“Starting is half the task. Power lasts ten years; influence not more than a hundred. Put off for one day and
ten days will pass. “
No one knows exactly where the Japanese came from or who they are. It is believed that the humanoid – human-like creatures – appeared about two and half million years ago and that the humans as we know today, homo sapiens sapiens, came into being some 35,000 years ago. Although the oldest known writings – written language – date back only 5,000 years at best, we can ‘read’ our history by studying fossils, our DNA, geological data, cosmological data, our language, and so on, and from these records, we can determine the origin, or rather the prehistoric history, of the Japanese race.
Japanese are classified as the Mongoloid (the ‘yellow’ race) along with Chinese, Korean, Native Americans, Mongols, Eskimos, and so on. The Yellow race makes up 33% of the world population. The Caucasoid (the “white” race), including the Australian aborigines, Arabs, Indians, Polynesians, and so on, accounts for 59% of the world population, while the Negroid (the ‘black’ race) accounts for only 8%. It is believed the Negroid and Caucasoid are more closely related than the Mongoloid, which gave rise to the regionalism hypothesis whereby the Mongoloid has evolved from homo erectus while the Negroid and the Caucasoid have evolved from a common ancestor homo antecessor.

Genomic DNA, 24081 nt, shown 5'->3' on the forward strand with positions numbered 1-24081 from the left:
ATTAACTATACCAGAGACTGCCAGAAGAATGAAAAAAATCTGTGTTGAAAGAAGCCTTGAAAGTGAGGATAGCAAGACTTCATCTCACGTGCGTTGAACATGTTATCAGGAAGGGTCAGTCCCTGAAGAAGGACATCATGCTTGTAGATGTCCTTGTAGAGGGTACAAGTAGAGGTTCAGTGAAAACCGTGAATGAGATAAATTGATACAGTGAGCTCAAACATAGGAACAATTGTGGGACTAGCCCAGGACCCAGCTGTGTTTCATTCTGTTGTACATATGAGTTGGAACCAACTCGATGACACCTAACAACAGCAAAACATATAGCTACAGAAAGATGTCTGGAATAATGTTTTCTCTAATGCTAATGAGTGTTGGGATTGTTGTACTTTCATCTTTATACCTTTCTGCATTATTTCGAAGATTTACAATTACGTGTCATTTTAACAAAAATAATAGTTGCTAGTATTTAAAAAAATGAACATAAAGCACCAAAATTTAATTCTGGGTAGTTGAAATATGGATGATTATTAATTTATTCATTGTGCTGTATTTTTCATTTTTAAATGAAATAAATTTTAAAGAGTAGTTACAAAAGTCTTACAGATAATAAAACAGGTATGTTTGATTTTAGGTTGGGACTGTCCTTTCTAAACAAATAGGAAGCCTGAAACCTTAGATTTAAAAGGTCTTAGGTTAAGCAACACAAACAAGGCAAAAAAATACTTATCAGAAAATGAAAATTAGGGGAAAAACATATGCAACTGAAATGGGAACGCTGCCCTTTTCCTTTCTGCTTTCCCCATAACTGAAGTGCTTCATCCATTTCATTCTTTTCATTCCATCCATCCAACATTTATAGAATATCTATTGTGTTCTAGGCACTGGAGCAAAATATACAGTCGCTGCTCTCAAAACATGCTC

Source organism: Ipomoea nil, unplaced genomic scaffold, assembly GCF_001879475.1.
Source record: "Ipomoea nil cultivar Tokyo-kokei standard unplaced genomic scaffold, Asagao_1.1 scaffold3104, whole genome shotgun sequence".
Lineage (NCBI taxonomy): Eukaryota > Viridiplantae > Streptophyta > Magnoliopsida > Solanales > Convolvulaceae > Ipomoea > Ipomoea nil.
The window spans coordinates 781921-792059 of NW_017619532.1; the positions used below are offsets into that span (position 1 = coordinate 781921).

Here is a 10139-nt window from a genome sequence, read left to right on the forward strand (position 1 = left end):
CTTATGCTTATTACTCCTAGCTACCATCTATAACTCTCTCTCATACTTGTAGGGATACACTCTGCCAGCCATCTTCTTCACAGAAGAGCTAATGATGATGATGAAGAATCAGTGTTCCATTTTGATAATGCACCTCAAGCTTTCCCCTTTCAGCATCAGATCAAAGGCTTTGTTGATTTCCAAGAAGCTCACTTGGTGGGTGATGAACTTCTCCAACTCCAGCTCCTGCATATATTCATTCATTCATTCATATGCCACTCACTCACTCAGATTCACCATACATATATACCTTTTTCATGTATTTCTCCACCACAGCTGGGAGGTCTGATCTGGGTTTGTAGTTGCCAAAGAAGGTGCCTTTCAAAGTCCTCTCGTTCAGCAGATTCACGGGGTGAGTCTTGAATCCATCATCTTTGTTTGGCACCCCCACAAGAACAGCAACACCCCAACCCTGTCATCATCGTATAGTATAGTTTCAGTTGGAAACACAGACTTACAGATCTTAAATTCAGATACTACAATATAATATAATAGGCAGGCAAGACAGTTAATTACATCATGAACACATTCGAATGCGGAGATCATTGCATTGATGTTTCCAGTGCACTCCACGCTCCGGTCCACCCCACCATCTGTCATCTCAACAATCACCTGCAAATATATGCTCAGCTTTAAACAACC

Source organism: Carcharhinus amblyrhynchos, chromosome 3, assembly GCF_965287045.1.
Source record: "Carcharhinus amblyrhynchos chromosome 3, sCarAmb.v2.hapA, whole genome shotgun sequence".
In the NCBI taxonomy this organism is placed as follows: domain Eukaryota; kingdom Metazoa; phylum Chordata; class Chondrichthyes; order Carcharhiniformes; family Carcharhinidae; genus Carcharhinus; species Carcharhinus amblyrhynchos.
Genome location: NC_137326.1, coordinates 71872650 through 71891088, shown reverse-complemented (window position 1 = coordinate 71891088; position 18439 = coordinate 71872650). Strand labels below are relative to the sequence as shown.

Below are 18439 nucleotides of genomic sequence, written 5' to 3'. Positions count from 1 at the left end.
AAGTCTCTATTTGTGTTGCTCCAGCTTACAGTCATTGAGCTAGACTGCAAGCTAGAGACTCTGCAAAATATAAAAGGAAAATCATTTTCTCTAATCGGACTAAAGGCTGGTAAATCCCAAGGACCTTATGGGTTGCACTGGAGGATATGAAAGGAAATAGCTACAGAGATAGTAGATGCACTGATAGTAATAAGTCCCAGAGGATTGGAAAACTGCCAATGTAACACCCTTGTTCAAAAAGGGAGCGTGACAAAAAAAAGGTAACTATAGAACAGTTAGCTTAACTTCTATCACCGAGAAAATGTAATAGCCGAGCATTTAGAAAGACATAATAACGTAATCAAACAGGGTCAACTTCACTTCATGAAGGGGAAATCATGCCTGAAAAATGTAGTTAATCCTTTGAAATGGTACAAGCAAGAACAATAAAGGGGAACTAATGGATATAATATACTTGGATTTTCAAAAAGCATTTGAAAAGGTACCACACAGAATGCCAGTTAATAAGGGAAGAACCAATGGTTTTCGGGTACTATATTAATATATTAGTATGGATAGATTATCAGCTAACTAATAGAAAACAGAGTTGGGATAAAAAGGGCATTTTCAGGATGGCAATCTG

The character ‘Yi’, as shown above, was originally meant for barbarians in the east, but later expanded to be more an inclusive word to mean aliens. The big Japanese school of thought, touched on in prehistory section, claimed that the Japanese were true descendants of the Dongyi [Dong-yi] people. Hence, the identities of Japanese had changed dramatically during the course of history. As one reader speculated, “modern-day Japanese” might very well have “appropriated their (Dongyi) history and myths”. Charcoal remains of 2000-year-old rice in western Japan pointed to China’s Yantze Delta as the origin. DNA studies conducted on human remains excavated in Shandong Peninsula suggested southern and northern points of origin for Jormon and Yayoi Japanese. On basis of various historical records and modern technology analysis, I would speculate that early Japanese culture was very much connected with eastern China as a result of nascent human migration from south to north and ii) that Tungusic invasions from Manchuria gradually overtook the early Continental traits. In both cases, Tungusic or continental, Japaneses shared inseparable relations with the Chinese.